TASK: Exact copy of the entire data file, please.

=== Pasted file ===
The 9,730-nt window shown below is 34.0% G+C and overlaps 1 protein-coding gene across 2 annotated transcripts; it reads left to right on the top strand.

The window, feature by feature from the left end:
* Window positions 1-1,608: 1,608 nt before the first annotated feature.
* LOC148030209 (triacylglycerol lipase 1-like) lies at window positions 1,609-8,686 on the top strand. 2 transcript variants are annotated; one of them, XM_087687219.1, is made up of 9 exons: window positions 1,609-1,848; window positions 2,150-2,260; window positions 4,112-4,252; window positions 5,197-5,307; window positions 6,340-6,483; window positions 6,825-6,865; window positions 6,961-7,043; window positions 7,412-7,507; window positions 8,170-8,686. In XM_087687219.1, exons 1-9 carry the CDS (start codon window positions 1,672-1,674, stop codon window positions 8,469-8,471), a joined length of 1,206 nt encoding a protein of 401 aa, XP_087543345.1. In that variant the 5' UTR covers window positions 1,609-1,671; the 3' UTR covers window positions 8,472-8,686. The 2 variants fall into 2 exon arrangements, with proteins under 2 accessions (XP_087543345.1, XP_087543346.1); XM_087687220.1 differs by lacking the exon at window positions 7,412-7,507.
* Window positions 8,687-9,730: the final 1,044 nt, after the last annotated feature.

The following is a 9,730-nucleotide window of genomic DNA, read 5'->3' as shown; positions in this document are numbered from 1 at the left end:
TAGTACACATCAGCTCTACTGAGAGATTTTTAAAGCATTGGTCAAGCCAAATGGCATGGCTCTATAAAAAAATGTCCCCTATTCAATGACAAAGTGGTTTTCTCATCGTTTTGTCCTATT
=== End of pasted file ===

The 9,730-nt window shown below is 34.0% G+C and overlaps 1 protein-coding gene across 2 annotated transcripts; it reads left to right on the top strand.

The window, feature by feature from the left end:
* Window positions 1-1,608: 1,608 nt before the first annotated feature.
* LOC148030209 (triacylglycerol lipase 1-like) lies at window positions 1,609-8,686 on the top strand. 2 transcript variants are annotated; one of them, XM_087687219.1, is made up of 9 exons: window positions 1,609-1,848; window positions 2,150-2,260; window positions 4,112-4,252; window positions 5,197-5,307; window positions 6,340-6,483; window positions 6,825-6,865; window positions 6,961-7,043; window positions 7,412-7,507; window positions 8,170-8,686. In XM_087687219.1, exons 1-9 carry the CDS (start codon window positions 1,672-1,674, stop codon window positions 8,469-8,471), a joined length of 1,206 nt encoding a protein of 401 aa, XP_087543345.1. In that variant the 5' UTR covers window positions 1,609-1,671; the 3' UTR covers window positions 8,472-8,686. The 2 variants fall into 2 exon arrangements, with proteins under 2 accessions (XP_087543345.1, XP_087543346.1); XM_087687220.1 differs by lacking the exon at window positions 7,412-7,507.
* Window positions 8,687-9,730: the final 1,044 nt, after the last annotated feature.

The following is a 9,730-nucleotide window of genomic DNA, read 5'->3' as shown; positions in this document are numbered from 1 at the left end:
TAGTACACATCAGCTCTACTGAGAGATTTTTAAAGCATTGGTCAAGCCAAATGGCATGGCTCTATAAAAAAATGTCCCCTATTCAATGACAAAGTGGTTTTCTCATCGTTTTGTCCTATT